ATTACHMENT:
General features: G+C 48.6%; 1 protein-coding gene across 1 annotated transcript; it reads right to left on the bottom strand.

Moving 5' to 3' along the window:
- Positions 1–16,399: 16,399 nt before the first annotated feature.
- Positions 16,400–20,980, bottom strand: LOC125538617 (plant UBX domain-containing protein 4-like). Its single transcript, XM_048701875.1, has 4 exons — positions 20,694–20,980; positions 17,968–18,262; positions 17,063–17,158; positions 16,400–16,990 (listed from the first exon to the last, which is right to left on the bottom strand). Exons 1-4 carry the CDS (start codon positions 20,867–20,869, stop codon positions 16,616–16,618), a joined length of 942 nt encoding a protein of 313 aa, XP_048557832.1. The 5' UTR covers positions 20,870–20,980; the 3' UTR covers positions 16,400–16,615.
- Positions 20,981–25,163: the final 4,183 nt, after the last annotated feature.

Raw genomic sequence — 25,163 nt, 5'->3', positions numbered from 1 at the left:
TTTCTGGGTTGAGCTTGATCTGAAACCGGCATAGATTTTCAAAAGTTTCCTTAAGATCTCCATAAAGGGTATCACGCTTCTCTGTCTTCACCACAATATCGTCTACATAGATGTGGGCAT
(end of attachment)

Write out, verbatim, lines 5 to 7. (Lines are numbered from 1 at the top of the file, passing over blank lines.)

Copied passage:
- Positions 20,981–25,163: the final 4,183 nt, after the last annotated feature.

Raw genomic sequence — 25,163 nt, 5'->3', positions numbered from 1 at the left:
TTTCTGGGTTGAGCTTGATCTGAAACCGGCATAGATTTTCAAAAGTTTCCTTAAGATCTCCATAAAGGGTATCACGCTTCTCTGTCTTCACCACAATATCGTCTACATAGATGTGGGCAT